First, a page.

Eating the “impossible” for breakfast

Robert Watson
10 min readApr 17, 2021


October 2022, Rome, Italy. Waking up to global travel again, something that felt impossible two years ago. Photo Credit: Author.

What seems “impossible” in work or life to you? Have you tried to overcome the “impossible” and if so, how? Has your definition of impossible changed since the pandemic started?

For me I felt my first blush with the “impossible” running into the aid station at mile 30 of an ultra-marathon. At that point I really started to lose it. I could not talk when the volunteer asked if I needed help. I just started crying uncontrollably. The volunteers were concerned as I am sure they thought I was in pain or injured, but they were mostly happy tears. Many of my friends were celebrating their 50th birthdays by challenging themselves. Cross country bicycle journeys, wilderness adventures, global travel, the options were all very romantic. I loved the underlying statements of these adventures. A note to the Universe but more importantly to ourselves — “I am still here”, “this is who I am”, “I can do this”.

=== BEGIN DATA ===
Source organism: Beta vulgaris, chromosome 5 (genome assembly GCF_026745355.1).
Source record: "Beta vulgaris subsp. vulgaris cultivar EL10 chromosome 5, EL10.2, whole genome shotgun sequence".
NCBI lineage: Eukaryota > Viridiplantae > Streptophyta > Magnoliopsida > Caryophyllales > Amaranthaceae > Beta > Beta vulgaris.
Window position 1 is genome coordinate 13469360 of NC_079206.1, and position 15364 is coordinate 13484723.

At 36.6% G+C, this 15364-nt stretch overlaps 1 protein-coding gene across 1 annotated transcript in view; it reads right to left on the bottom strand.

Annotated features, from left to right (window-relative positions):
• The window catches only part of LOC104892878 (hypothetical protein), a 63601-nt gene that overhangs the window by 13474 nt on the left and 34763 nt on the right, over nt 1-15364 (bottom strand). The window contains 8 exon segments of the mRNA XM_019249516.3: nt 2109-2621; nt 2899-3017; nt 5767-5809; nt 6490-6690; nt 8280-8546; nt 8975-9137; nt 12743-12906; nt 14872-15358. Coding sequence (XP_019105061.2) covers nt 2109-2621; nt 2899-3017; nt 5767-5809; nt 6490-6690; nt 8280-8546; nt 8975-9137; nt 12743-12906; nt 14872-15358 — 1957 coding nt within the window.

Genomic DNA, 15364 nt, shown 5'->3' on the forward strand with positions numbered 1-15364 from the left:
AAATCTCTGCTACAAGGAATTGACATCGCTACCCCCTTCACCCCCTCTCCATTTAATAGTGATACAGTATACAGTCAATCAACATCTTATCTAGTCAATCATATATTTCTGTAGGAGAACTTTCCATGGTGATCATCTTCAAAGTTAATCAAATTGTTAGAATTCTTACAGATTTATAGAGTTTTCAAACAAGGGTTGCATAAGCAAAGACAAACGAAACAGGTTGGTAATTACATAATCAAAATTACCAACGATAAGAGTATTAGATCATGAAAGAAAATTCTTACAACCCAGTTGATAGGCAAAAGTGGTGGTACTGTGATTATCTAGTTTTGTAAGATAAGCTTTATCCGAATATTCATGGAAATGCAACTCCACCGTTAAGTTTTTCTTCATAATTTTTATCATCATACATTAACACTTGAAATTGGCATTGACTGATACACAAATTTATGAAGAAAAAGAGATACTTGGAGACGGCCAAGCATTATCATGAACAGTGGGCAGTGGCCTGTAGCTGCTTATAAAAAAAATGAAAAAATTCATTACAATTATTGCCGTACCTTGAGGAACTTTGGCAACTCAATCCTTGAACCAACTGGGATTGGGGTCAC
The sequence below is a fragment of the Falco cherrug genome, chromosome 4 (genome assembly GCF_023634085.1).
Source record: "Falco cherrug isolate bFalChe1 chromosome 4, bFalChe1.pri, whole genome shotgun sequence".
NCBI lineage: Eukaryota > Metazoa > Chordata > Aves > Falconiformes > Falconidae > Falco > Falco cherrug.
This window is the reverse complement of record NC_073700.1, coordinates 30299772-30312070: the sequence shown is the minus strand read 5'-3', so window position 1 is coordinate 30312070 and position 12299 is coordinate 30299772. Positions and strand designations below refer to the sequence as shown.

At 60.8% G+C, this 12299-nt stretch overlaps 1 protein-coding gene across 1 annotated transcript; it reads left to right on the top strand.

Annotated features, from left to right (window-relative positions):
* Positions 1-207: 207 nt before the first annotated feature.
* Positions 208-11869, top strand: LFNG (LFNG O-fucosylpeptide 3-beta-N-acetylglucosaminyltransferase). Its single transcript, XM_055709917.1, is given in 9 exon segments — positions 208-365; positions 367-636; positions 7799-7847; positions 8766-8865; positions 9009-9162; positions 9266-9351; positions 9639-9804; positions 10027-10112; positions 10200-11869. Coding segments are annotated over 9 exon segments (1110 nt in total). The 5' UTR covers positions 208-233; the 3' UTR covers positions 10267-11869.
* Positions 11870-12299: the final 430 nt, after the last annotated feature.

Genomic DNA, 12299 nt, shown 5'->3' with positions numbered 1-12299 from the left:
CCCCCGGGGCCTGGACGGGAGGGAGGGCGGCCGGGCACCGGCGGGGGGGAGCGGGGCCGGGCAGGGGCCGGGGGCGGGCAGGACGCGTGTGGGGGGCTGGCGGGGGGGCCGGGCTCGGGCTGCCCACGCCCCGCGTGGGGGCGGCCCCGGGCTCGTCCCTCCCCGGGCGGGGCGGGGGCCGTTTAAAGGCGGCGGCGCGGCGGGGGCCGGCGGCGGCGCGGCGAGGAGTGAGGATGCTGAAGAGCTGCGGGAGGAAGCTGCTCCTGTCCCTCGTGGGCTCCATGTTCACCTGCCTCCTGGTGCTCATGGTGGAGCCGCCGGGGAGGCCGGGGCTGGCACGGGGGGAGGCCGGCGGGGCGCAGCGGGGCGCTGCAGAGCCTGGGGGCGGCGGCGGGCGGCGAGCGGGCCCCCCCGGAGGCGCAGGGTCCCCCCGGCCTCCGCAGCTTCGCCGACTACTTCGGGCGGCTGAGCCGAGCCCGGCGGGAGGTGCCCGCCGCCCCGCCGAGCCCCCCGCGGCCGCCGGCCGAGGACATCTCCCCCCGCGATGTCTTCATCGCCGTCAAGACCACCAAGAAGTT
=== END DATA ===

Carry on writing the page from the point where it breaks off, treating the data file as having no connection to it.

Approaching my 50th, I felt I needed to participate in that kind of celebration of a half century. I was not immediately sure what to do but ultimately I decided to attempt an ultra-marathon. I would try to run 50 miles, one for each year of my life. Although I was a lifelong runner and had completed several marathons and dozens of shorter footraces, I was not confident in competing in an ultra-marathon. However, I was willing to train for it and at least show-up to pace my brother for a few miles in the beginning of a race he was competing in. That race was the American River 50 ultra marathon. Making the decision to race in early January gave me several months to train. Unfortunately, my work and family obligations kept my training time to a minimum. A couple hours here and there during the week typically in the cold winter early morning darkness. On race day I was not in the best shape for any race, let alone a marathon, and for sure not an ultra-marathon. On top of that I was recently injured with a pinched nerve in the neck and had not run for over a week. Breaking down as I pulled into that aid station at mile 30 was from the emotions that came with believing for the first time that I might overcome those challenges to finish this race. I wanted to believe, I needed to do this!